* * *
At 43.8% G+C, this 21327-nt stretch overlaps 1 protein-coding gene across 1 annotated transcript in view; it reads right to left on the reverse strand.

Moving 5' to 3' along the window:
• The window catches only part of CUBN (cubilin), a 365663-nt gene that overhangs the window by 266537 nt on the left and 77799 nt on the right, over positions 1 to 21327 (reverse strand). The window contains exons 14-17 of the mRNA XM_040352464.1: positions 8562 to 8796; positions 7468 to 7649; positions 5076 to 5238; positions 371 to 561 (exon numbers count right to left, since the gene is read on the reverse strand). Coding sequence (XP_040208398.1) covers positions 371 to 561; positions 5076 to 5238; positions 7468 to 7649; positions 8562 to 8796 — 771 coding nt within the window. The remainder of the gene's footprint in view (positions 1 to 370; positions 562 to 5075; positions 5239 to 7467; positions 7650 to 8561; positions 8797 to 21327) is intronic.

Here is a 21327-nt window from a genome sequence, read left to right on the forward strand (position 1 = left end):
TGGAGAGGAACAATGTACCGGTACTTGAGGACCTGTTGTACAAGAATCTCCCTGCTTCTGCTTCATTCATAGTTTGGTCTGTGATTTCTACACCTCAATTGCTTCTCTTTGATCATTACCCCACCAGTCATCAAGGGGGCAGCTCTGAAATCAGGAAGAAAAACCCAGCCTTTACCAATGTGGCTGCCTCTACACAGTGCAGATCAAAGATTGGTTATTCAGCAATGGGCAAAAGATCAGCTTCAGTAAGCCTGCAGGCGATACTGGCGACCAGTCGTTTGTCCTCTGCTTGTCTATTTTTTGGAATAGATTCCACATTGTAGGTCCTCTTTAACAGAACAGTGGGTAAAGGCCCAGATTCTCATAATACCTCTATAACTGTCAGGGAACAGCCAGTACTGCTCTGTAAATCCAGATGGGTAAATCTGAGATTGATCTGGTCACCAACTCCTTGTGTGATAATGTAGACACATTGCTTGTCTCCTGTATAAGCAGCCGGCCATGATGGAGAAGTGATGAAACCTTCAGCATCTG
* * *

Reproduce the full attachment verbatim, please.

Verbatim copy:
At 43.8% G+C, this 21327-nt stretch overlaps 1 protein-coding gene across 1 annotated transcript in view; it reads right to left on the reverse strand.

Moving 5' to 3' along the window:
• The window catches only part of CUBN (cubilin), a 365663-nt gene that overhangs the window by 266537 nt on the left and 77799 nt on the right, over positions 1 to 21327 (reverse strand). The window contains exons 14-17 of the mRNA XM_040352464.1: positions 8562 to 8796; positions 7468 to 7649; positions 5076 to 5238; positions 371 to 561 (exon numbers count right to left, since the gene is read on the reverse strand). Coding sequence (XP_040208398.1) covers positions 371 to 561; positions 5076 to 5238; positions 7468 to 7649; positions 8562 to 8796 — 771 coding nt within the window. The remainder of the gene's footprint in view (positions 1 to 370; positions 562 to 5075; positions 5239 to 7467; positions 7650 to 8561; positions 8797 to 21327) is intronic.

Here is a 21327-nt window from a genome sequence, read left to right on the forward strand (position 1 = left end):
TGGAGAGGAACAATGTACCGGTACTTGAGGACCTGTTGTACAAGAATCTCCCTGCTTCTGCTTCATTCATAGTTTGGTCTGTGATTTCTACACCTCAATTGCTTCTCTTTGATCATTACCCCACCAGTCATCAAGGGGGCAGCTCTGAAATCAGGAAGAAAAACCCAGCCTTTACCAATGTGGCTGCCTCTACACAGTGCAGATCAAAGATTGGTTATTCAGCAATGGGCAAAAGATCAGCTTCAGTAAGCCTGCAGGCGATACTGGCGACCAGTCGTTTGTCCTCTGCTTGTCTATTTTTTGGAATAGATTCCACATTGTAGGTCCTCTTTAACAGAACAGTGGGTAAAGGCCCAGATTCTCATAATACCTCTATAACTGTCAGGGAACAGCCAGTACTGCTCTGTAAATCCAGATGGGTAAATCTGAGATTGATCTGGTCACCAACTCCTTGTGTGATAATGTAGACACATTGCTTGTCTCCTGTATAAGCAGCCGGCCATGATGGAGAAGTGATGAAACCTTCAGCATCTG